President Obama has mocked this as "some kind of voucher." However, disclosing Medicare's full costs to seniors when they make their coverage choices will help them understand how important it is to future generations that we get its costs under control.
Second, Medicare Advantage plans compete by submitting bids to Medicare, and if a bid is higher than a government-set benchmark for the area, enrollees must pay the difference. But incredibly, insurers are paid according to the benchmark, even if the typical bid is much lower. Abolishing the benchmark and setting premium support based on the average bids, as Bush's plan would do, will save taxpayers money without harming beneficiaries' access.
Private plans will not like this. However, Bush's proposal also addresses a third flaw that limits private plans' opportunities: Because he would set premium support based on private bids, and since seniors would get the same amount of support whether they chose a private plan or traditional Medicare, private plans would have an advantage in places where they provided better service at lower cost than the government-run alternative. In other words, private plans would genuinely compete with traditional Medicare, in which the government hires contractors to pay hospitals, doctors, and other providers according to Soviet-style, fixed-fee schedules.
Experts estimate that premium support will cut 4 percent to 6 percent from Medicare spending, and that this will compound over the years. Further, this is a campaign promise that is likely to be kept if Bush is elected. Paul Ryan, the newly elected speaker of the House of Representatives, has championed premium support for years, and it has the support of the House majority.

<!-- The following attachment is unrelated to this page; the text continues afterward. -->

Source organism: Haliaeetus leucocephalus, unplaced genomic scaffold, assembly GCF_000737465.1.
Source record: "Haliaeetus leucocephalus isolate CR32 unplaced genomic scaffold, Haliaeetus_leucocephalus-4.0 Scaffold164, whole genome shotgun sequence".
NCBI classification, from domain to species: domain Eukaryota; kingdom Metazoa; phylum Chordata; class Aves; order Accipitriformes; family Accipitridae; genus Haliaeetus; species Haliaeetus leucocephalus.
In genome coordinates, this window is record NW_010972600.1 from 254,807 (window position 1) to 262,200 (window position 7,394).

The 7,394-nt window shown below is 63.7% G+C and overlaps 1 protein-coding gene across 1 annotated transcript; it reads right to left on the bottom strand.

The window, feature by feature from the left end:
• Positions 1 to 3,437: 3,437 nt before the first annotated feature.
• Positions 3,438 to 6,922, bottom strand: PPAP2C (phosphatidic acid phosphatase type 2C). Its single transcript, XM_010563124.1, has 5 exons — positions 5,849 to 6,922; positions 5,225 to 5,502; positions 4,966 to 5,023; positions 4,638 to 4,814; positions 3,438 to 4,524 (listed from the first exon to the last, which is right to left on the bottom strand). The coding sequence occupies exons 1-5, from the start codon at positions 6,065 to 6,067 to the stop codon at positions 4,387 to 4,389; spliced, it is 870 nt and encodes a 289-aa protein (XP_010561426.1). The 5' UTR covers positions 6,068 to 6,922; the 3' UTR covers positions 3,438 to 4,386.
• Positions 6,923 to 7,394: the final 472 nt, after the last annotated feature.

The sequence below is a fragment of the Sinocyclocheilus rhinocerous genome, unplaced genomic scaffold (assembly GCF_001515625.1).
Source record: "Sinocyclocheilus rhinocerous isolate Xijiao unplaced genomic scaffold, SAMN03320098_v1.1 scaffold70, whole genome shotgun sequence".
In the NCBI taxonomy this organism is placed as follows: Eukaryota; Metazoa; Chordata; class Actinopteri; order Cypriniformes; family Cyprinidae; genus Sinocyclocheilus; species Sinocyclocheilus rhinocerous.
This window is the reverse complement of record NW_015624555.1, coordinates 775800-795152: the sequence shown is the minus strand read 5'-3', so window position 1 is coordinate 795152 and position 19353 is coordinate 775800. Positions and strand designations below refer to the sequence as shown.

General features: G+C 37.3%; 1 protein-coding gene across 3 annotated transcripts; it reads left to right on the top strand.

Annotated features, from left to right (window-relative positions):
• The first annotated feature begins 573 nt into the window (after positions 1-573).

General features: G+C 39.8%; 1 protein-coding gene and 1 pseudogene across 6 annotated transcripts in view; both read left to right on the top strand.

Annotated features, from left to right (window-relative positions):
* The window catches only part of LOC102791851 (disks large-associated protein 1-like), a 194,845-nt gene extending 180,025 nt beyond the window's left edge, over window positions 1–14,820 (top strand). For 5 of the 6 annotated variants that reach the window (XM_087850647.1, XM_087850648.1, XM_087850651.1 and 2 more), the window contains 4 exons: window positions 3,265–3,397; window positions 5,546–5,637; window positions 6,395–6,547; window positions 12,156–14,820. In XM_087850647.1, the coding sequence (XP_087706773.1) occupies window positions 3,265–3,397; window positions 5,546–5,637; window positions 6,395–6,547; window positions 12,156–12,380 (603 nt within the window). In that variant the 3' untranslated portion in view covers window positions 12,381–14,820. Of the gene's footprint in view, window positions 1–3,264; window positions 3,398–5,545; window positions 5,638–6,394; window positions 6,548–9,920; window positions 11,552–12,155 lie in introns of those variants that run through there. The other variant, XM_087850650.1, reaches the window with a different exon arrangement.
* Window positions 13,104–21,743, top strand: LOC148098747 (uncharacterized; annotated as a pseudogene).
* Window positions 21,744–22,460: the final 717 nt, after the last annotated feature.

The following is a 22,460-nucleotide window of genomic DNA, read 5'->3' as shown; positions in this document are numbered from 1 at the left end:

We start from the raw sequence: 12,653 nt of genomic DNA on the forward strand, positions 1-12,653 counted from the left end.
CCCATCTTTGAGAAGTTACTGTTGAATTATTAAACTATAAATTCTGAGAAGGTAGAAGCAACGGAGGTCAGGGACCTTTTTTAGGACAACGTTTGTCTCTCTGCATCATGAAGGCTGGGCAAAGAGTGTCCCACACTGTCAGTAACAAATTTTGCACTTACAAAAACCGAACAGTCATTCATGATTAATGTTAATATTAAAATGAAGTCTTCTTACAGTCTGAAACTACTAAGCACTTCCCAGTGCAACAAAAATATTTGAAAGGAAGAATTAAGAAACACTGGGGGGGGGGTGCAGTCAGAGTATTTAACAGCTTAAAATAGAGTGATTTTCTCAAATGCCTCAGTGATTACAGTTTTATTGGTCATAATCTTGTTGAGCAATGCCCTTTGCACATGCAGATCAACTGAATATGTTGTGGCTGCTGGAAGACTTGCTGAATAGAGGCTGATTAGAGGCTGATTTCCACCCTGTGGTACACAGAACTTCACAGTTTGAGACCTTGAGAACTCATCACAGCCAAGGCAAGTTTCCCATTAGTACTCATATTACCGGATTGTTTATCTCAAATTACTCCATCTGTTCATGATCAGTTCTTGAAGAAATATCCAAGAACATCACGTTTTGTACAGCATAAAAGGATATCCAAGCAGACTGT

Bush's second proposal is to increase the use of Health Savings Accounts by seniors. HSAs are tax-free accounts that have existed for a decade and have proven to reduce the rate of growth of health spending. According to consultants at Devenir Health, 14 million people had HSAs last year, which had aggregate assets of $24 billion.
Medicare beneficiaries cannot contribute to HSAs, and Bush would change that. However, his proposal goes further, allowing health plans to fund beneficiaries' HSAs. This addresses Medicare Advantage's fourth flaw: Health plans are unable to enlist beneficiaries' interest in reducing Medicare's costs by rewarding them for doing so. Because Medicare Advantage plans cannot rebate money into seniors' HSAs, they compete to enroll members through enticements such as fitness-club memberships. This is not a good use of taxpayers' money.
Allowing health plans to put Medicare dollars under patients' direct control will cause costs to plummet. For example, Medicare has been paying over $4,000 for power wheelchairs. They can be purchased for around $3,000, or even less in some parts of the country. A senior with Medicare money in his HSA has an obvious interest in saving a thousand dollars or more on his power wheelchair. This reform will cut costs faster than does Medicare's current method, which relies on bureaucratic price fixing.
Bush also recognizes seniors are ready to take advantage of fast-growing innovation in health information technology, especially telehealth and mobile health. Most of these innovative services are not covered by Medicare. Bush would fix this, and seniors would be able to use their HSAs to choose lower-cost telehealth services instead of frequent office visits.
Kicking necessary Medicare reform down the road has been a tactic employed by too many politicians who are afraid of the challenge. Jeb Bush's Medicare-reform plan embraces changes that will protect and improve the program for current and future beneficiaries.
John R. Graham is a senior fellow at the Independent Institute and a senior fellow at the National Center for Policy Analysis.